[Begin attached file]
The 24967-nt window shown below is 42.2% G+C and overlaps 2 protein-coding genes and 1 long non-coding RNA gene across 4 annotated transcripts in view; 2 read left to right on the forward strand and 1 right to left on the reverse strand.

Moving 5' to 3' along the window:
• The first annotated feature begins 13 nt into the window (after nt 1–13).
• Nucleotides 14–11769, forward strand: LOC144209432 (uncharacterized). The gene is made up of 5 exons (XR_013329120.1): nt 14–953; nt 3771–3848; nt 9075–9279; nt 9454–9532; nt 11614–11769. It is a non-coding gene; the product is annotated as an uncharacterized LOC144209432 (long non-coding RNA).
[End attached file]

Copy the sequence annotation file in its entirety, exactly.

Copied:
The 24967-nt window shown below is 42.2% G+C and overlaps 2 protein-coding genes and 1 long non-coding RNA gene across 4 annotated transcripts in view; 2 read left to right on the forward strand and 1 right to left on the reverse strand.

Moving 5' to 3' along the window:
• The first annotated feature begins 13 nt into the window (after nt 1–13).
• Nucleotides 14–11769, forward strand: LOC144209432 (uncharacterized). The gene is made up of 5 exons (XR_013329120.1): nt 14–953; nt 3771–3848; nt 9075–9279; nt 9454–9532; nt 11614–11769. It is a non-coding gene; the product is annotated as an uncharacterized LOC144209432 (long non-coding RNA).